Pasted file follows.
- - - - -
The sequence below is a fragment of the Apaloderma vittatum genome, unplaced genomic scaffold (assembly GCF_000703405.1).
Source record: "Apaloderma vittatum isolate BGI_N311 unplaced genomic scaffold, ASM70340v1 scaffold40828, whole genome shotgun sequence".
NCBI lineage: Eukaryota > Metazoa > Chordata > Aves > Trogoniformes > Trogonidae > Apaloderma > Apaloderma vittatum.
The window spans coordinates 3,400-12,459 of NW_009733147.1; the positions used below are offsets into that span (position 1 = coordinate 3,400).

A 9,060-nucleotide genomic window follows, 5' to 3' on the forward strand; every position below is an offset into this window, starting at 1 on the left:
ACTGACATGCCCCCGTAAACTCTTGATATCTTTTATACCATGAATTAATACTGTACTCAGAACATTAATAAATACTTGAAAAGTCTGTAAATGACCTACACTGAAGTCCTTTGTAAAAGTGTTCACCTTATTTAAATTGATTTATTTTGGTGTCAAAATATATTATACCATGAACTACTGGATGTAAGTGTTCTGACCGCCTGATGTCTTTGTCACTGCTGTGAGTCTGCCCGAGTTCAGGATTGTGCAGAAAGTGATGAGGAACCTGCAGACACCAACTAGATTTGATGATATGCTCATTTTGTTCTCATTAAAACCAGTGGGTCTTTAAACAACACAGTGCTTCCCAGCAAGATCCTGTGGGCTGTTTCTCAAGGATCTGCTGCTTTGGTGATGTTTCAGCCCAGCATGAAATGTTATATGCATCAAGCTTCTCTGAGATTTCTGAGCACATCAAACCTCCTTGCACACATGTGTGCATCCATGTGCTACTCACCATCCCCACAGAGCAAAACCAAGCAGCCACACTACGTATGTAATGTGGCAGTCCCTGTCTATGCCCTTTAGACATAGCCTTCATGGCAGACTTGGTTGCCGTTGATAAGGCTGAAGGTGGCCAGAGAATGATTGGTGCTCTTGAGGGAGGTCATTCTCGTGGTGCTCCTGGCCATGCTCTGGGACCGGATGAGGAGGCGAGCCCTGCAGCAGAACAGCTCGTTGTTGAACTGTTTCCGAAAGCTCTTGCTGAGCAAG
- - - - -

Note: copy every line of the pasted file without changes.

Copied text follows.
The sequence below is a fragment of the Apaloderma vittatum genome, unplaced genomic scaffold (assembly GCF_000703405.1).
Source record: "Apaloderma vittatum isolate BGI_N311 unplaced genomic scaffold, ASM70340v1 scaffold40828, whole genome shotgun sequence".
NCBI lineage: Eukaryota > Metazoa > Chordata > Aves > Trogoniformes > Trogonidae > Apaloderma > Apaloderma vittatum.
The window spans coordinates 3,400-12,459 of NW_009733147.1; the positions used below are offsets into that span (position 1 = coordinate 3,400).

A 9,060-nucleotide genomic window follows, 5' to 3' on the forward strand; every position below is an offset into this window, starting at 1 on the left:
ACTGACATGCCCCCGTAAACTCTTGATATCTTTTATACCATGAATTAATACTGTACTCAGAACATTAATAAATACTTGAAAAGTCTGTAAATGACCTACACTGAAGTCCTTTGTAAAAGTGTTCACCTTATTTAAATTGATTTATTTTGGTGTCAAAATATATTATACCATGAACTACTGGATGTAAGTGTTCTGACCGCCTGATGTCTTTGTCACTGCTGTGAGTCTGCCCGAGTTCAGGATTGTGCAGAAAGTGATGAGGAACCTGCAGACACCAACTAGATTTGATGATATGCTCATTTTGTTCTCATTAAAACCAGTGGGTCTTTAAACAACACAGTGCTTCCCAGCAAGATCCTGTGGGCTGTTTCTCAAGGATCTGCTGCTTTGGTGATGTTTCAGCCCAGCATGAAATGTTATATGCATCAAGCTTCTCTGAGATTTCTGAGCACATCAAACCTCCTTGCACACATGTGTGCATCCATGTGCTACTCACCATCCCCACAGAGCAAAACCAAGCAGCCACACTACGTATGTAATGTGGCAGTCCCTGTCTATGCCCTTTAGACATAGCCTTCATGGCAGACTTGGTTGCCGTTGATAAGGCTGAAGGTGGCCAGAGAATGATTGGTGCTCTTGAGGGAGGTCATTCTCGTGGTGCTCCTGGCCATGCTCTGGGACCGGATGAGGAGGCGAGCCCTGCAGCAGAACAGCTCGTTGTTGAACTGTTTCCGAAAGCTCTTGCTGAGCAAG